A NORTH WALES building firm has ended up with a £67,000 court bill after a self employed joiner suffered serious head injuries and needed more than 80 stitches to the face, following an accident during the construction of a timber framed house at Bodfari, between Mold and Denbigh.

Victim Robert Eifion Jones suffered two skull fractures, a broken nose and other injuries.

A metal beam, being moved into place by a crane, struck another beam and knocked a colleague off balance and his step ladder fell, Mold Crown Court.

He was left suspended in the air holding on to the beam, which swung and knocked another beam off its timber frame and Mr Jones was struck.

The crane driver - who could not see inside the house - heard screams and went to see what was happening and dialled 999 when he saw Mr Jones on the floor.

He was taken by ambulance to hospital following the incident in November 2015.

Williams Homes (Bala) Ltd earlier admitted a health and safety charge and was today fined £60,000 with costs of £7,233.

T.J.Crane Hire Ltd of Wrexham, was previously cleared of a HSE charge against them.

Judge Niclas Parry said Mr Jones had been struck to the head by the beam as it fell.

"It is no exaggeration to say that he could have been killed," he said.

The court was told that computer software consultants Andrew and Nancy Emslie bought a plot at Bodfari and were at the time in the process of building their own home.

Mr Emslie who was project managing it contacted Williams Homes (Bala) Ltd which designed, manufactured and installed timber framed properties and Mr Jones was the joiner who with his colleague was erecting it on the company's behalf.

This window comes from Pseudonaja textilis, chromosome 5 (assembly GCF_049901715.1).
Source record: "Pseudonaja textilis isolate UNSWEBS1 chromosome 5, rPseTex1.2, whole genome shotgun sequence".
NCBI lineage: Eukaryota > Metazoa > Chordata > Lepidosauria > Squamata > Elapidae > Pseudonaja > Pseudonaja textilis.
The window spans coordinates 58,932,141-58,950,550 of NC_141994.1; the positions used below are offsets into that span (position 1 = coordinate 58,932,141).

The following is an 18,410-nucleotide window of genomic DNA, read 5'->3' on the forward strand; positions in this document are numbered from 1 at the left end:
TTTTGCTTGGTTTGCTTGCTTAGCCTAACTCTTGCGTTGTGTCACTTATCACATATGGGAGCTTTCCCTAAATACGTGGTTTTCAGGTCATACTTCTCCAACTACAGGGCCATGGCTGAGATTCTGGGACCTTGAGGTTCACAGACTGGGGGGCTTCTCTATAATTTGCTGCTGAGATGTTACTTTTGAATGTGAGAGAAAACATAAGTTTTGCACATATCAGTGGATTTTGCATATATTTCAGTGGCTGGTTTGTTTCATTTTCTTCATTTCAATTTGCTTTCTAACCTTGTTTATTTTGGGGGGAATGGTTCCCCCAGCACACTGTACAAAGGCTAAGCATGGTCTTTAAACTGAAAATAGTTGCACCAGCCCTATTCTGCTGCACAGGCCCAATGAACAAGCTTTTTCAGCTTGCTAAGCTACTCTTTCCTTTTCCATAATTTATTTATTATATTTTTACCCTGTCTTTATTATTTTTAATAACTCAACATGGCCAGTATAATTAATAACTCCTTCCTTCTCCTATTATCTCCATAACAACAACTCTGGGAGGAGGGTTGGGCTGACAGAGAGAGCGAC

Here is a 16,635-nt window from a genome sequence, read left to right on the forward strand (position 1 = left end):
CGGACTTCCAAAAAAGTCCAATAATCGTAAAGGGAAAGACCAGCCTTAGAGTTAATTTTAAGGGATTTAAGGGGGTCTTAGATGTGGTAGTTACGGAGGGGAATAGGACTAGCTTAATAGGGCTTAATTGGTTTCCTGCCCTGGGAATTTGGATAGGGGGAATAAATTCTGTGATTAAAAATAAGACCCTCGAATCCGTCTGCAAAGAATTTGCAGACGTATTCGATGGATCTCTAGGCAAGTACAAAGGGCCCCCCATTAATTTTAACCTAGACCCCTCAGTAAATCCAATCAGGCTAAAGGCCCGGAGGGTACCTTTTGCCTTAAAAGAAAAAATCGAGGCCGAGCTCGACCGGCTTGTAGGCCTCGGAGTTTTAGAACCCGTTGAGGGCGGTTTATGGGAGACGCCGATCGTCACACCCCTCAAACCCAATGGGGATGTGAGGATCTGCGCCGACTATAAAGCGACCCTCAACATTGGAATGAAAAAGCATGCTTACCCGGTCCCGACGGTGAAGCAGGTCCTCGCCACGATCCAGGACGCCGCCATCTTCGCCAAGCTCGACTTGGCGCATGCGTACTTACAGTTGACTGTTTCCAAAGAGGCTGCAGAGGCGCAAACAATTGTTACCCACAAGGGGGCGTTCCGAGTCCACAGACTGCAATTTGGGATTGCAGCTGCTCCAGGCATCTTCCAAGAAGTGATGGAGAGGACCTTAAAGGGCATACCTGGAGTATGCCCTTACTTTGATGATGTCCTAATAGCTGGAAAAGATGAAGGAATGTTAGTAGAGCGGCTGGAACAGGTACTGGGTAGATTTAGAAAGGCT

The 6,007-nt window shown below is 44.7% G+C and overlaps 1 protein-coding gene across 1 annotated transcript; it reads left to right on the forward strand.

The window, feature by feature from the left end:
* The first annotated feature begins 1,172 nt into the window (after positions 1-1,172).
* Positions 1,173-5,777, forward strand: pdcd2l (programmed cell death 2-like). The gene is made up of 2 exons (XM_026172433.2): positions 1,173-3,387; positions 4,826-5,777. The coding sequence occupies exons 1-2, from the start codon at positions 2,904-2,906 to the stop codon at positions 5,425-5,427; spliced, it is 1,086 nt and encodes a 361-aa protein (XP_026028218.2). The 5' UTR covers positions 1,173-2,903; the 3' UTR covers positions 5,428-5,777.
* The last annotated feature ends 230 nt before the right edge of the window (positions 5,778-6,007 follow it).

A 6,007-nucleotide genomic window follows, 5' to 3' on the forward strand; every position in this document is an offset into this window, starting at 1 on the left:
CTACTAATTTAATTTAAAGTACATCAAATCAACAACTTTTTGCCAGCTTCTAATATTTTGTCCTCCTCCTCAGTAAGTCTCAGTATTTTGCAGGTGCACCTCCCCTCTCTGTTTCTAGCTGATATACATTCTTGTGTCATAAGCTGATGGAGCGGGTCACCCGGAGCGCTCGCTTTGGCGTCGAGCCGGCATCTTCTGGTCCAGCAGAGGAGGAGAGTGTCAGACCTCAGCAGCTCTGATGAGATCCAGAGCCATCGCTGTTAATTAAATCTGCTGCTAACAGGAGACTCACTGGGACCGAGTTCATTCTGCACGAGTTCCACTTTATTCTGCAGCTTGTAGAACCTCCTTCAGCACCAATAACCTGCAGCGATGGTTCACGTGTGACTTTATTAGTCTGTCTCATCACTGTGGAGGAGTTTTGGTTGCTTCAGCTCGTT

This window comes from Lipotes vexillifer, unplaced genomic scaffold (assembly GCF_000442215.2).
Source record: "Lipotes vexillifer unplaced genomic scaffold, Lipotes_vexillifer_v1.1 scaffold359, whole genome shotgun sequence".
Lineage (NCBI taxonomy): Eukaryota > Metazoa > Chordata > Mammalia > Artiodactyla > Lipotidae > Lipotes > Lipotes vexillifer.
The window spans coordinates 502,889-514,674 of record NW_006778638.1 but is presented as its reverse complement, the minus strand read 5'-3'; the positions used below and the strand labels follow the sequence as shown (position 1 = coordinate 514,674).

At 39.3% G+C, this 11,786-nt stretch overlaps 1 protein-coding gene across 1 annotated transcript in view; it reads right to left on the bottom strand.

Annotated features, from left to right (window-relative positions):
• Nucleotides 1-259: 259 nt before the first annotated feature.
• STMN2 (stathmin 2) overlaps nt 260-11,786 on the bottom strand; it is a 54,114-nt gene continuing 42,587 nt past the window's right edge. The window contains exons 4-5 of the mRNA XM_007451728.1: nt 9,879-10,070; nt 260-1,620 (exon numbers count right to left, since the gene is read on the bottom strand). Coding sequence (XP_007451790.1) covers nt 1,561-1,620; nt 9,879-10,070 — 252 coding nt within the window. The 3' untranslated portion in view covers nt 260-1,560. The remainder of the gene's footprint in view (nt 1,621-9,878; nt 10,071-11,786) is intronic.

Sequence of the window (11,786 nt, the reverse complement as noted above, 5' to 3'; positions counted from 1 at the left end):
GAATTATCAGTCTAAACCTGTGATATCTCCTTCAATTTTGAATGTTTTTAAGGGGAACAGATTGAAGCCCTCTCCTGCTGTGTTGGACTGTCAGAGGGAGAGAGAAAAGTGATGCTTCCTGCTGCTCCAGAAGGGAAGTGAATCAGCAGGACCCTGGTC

Barrister Mr Adrian Farrow, prosecuting for The Health and Safety Executive the original plan to use a telehandler was abandoned and a crane was brought in.

But there was no risk assessment and no safe work method was agreed.

An ad hoc arrangement was agreed between the crane driver and Mr Jones, with Mr Emslie being used to give directions to the crane driver who could not see inside the house.

The company, which pleaded guilty at the magistrates' court, said it fully agreed that it had not implemented a risk or method statement at the site. They had a long association with Mr Jones which was regarded as a very experienced man.

It was not a deliberate breach, they had fully co-operated with the investigation and had made changes.

The company took health and safety very seriously, was a local company providing employment and which had won awards and commendations for its provision of social housing.

Judge Parry said that Mr Jones who suffered a serious injury as a result of being struck by the beam.

But he said that they would be sentenced on the basis that they were not the only ones who owed a duty to ensure the safety of Mr Jones. Therewas also a duty on the crane company and on Mr Jones himself.

The injury was the consequence of what was an inherently dangerous situation.

People had assumed that others had made the necessary checks and provided the necessary risk assessments.

During an earlier hearing Mr Jones said that he asked for the beam to be moved slowly and in a split second he turned around and the beam came down.

His last vision was of his colleague grabbing hold of the beam attached to the crane.

"He was hanging from it," he said. "I just blacked out at that point."

He sustained two fractures of the skull, an indent to his sinus, a broken nose, skin was taken off his head and he had various cuts to the face.

The injuries to his face went through the flesh and he needed about 85

stitches, he explained.